Sodium benzoate is classified as a low-risk substance by the European Commission and is generally regarded as safe (GRAS) by the U.S. Food and Drug Administration (FDA).5,6 A sodium benzoate product* was registered with the EPA as a Federal Insecticide, Fungicide, and Rodenticide Act (FIFRA) biocide in the U.S. in 2020 with full state approvals in 2021.7,8 The material is approved in the U.S. for use in waterborne adhesives, coatings, inks, homecare, raw materials, and many other applications.7 (While this article will discuss the use of sodium benzoate and antimicrobial performance in adhesives, only the registered EPA FIFRA product may be used as an in-can biocide.)

The Role of pH

Organic acids have been used since ancient times through fermentation methods to preserve foods meant to sustain people well after harvest time. Organic acid preservation applies to pickling many vegetables, including cabbages, peppers, and cucumbers, and even meat in the form of fermented sausages.9,10 For food preservation, an anaerobic and low pH environment (< 4.6), in combination with salts, can eliminate or retard the growth of harmful organisms.9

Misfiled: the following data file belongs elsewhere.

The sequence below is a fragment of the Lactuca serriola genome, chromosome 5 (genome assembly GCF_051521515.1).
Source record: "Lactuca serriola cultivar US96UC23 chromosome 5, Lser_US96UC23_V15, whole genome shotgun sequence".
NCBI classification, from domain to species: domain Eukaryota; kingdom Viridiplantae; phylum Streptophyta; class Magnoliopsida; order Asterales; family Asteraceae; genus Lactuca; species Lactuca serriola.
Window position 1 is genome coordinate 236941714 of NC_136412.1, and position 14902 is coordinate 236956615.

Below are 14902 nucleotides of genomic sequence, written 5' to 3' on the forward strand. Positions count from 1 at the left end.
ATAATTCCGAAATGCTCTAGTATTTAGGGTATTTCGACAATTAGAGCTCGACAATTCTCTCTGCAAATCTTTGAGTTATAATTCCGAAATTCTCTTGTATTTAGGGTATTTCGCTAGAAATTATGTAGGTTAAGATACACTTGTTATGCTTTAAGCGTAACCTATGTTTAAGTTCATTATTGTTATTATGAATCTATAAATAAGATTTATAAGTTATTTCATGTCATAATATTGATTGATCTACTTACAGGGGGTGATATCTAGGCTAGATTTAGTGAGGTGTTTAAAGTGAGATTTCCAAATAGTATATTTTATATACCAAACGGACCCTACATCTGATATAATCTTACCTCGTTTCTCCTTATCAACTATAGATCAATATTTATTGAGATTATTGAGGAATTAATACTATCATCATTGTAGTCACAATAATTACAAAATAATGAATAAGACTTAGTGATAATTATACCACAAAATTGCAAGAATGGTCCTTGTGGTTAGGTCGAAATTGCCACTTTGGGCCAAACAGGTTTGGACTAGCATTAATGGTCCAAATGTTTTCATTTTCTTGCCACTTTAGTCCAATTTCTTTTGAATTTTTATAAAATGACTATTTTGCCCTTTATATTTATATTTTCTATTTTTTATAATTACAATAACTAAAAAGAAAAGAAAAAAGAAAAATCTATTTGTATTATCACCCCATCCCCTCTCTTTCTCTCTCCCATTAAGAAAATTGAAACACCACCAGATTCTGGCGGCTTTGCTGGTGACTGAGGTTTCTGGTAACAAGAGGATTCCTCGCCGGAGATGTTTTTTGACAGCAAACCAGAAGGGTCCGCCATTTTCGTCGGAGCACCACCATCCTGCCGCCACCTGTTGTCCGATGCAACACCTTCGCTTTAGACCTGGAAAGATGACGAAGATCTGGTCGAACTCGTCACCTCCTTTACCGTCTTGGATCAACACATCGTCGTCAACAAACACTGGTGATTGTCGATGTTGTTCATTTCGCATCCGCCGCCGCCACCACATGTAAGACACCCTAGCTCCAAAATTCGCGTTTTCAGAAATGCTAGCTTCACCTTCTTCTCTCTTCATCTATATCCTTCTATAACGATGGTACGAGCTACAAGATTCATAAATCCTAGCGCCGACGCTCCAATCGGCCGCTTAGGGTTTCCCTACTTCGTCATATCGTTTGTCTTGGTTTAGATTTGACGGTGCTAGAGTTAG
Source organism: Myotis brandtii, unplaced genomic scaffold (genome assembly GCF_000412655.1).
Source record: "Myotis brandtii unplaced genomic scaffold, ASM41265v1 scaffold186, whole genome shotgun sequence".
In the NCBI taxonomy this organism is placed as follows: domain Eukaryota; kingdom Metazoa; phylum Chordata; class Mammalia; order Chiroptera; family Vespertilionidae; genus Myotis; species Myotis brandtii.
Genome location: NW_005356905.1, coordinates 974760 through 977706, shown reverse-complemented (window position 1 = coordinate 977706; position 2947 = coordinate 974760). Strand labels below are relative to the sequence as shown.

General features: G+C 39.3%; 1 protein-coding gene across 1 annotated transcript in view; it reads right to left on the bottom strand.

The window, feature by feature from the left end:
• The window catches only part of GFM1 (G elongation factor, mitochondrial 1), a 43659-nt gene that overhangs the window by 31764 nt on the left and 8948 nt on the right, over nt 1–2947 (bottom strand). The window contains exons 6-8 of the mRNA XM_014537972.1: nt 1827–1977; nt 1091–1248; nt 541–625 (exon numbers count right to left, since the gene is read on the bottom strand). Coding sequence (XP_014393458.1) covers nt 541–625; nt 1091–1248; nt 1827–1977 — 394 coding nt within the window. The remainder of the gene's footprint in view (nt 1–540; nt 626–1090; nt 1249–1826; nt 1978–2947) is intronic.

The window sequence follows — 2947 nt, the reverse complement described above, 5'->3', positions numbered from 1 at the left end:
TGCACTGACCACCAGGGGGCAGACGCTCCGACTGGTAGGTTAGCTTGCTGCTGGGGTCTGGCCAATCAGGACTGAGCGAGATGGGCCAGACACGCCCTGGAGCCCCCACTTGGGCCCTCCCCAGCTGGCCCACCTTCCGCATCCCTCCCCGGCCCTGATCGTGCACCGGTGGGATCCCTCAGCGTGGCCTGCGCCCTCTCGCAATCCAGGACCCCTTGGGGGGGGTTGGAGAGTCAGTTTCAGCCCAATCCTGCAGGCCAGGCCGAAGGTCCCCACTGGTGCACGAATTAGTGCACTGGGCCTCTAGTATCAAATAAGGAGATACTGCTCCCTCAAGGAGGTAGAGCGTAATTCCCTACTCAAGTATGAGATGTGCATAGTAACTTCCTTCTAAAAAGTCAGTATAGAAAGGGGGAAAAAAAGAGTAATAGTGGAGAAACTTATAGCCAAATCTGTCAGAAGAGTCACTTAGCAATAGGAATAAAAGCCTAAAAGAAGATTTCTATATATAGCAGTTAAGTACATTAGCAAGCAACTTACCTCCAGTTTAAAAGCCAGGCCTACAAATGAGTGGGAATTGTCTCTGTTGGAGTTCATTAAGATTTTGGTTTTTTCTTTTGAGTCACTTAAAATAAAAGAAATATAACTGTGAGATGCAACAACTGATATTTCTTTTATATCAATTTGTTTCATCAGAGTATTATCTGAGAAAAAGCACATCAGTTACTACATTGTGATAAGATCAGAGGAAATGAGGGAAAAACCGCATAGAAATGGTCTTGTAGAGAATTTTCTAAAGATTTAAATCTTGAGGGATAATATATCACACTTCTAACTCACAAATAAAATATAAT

The organic acids typically used to lower pH in these foods are lactic acid and acetic acid. Benzoic acid and its sodium salt, sodium benzoate, function differently, affecting more than just pH. Benzoic acid—the antimicrobial active component of the pair— is much more hydrophobic than acetic acid or lactic acid and can migrate across the cell membrane to acidify the pH inside the cell.11,12 The pH imbalance causes disruption in the cell’s ability to digest food, killing the microorganism. This ability to migrate across the microorganism’s cell membrane to disrupt cell pH balance makes sodium benzoate/benzoic acid much more powerful in terms of minimum inhibitory concentrations compared to lactic acid or acetic acid.13-15